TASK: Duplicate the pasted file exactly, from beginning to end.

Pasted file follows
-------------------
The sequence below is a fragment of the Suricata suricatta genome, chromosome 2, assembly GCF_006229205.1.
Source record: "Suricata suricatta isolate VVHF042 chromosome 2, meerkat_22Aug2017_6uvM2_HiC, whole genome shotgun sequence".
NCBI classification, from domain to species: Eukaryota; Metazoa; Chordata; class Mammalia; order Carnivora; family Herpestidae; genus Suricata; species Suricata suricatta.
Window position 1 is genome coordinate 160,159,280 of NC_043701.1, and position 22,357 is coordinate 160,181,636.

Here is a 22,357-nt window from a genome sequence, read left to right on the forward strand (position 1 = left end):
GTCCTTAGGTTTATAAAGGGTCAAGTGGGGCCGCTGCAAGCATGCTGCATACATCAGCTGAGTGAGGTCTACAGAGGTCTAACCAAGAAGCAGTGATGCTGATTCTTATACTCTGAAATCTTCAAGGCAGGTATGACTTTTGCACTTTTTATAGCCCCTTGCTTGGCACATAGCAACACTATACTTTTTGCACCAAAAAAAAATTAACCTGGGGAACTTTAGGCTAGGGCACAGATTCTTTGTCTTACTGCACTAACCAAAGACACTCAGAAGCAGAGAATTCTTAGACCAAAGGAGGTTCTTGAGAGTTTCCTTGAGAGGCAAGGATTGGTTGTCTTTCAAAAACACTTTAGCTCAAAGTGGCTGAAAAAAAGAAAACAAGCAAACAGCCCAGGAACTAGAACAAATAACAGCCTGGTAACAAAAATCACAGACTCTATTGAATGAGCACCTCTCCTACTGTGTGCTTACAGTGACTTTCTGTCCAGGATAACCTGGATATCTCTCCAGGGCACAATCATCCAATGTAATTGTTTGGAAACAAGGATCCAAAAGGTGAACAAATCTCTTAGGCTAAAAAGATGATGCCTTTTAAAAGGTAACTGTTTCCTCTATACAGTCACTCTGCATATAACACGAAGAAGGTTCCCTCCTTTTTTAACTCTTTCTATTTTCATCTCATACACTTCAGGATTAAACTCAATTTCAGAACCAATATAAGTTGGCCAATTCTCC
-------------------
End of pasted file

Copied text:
The sequence below is a fragment of the Suricata suricatta genome, chromosome 2, assembly GCF_006229205.1.
Source record: "Suricata suricatta isolate VVHF042 chromosome 2, meerkat_22Aug2017_6uvM2_HiC, whole genome shotgun sequence".
NCBI classification, from domain to species: Eukaryota; Metazoa; Chordata; class Mammalia; order Carnivora; family Herpestidae; genus Suricata; species Suricata suricatta.
Window position 1 is genome coordinate 160,159,280 of NC_043701.1, and position 22,357 is coordinate 160,181,636.

Here is a 22,357-nt window from a genome sequence, read left to right on the forward strand (position 1 = left end):
GTCCTTAGGTTTATAAAGGGTCAAGTGGGGCCGCTGCAAGCATGCTGCATACATCAGCTGAGTGAGGTCTACAGAGGTCTAACCAAGAAGCAGTGATGCTGATTCTTATACTCTGAAATCTTCAAGGCAGGTATGACTTTTGCACTTTTTATAGCCCCTTGCTTGGCACATAGCAACACTATACTTTTTGCACCAAAAAAAAATTAACCTGGGGAACTTTAGGCTAGGGCACAGATTCTTTGTCTTACTGCACTAACCAAAGACACTCAGAAGCAGAGAATTCTTAGACCAAAGGAGGTTCTTGAGAGTTTCCTTGAGAGGCAAGGATTGGTTGTCTTTCAAAAACACTTTAGCTCAAAGTGGCTGAAAAAAAGAAAACAAGCAAACAGCCCAGGAACTAGAACAAATAACAGCCTGGTAACAAAAATCACAGACTCTATTGAATGAGCACCTCTCCTACTGTGTGCTTACAGTGACTTTCTGTCCAGGATAACCTGGATATCTCTCCAGGGCACAATCATCCAATGTAATTGTTTGGAAACAAGGATCCAAAAGGTGAACAAATCTCTTAGGCTAAAAAGATGATGCCTTTTAAAAGGTAACTGTTTCCTCTATACAGTCACTCTGCATATAACACGAAGAAGGTTCCCTCCTTTTTTAACTCTTTCTATTTTCATCTCATACACTTCAGGATTAAACTCAATTTCAGAACCAATATAAGTTGGCCAATTCTCC